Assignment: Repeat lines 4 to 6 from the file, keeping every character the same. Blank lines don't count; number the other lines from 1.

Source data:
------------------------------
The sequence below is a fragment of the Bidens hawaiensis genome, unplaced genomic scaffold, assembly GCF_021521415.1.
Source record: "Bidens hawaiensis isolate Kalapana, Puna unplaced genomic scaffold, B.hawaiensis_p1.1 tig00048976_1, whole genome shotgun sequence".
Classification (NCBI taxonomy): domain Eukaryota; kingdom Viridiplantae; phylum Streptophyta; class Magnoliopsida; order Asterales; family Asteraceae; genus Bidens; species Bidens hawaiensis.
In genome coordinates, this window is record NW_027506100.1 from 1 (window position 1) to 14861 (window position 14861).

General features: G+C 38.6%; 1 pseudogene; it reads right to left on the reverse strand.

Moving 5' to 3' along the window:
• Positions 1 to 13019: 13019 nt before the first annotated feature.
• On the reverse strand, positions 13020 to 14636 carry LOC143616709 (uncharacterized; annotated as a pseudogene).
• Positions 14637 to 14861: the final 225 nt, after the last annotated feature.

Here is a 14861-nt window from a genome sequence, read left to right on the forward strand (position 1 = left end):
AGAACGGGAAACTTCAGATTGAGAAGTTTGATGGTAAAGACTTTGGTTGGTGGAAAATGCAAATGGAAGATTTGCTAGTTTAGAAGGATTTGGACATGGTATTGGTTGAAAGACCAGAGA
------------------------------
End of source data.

In genome coordinates, this window is record NW_027506100.1 from 1 (window position 1) to 14861 (window position 14861).

General features: G+C 38.6%; 1 pseudogene; it reads right to left on the reverse strand.

Moving 5' to 3' along the window: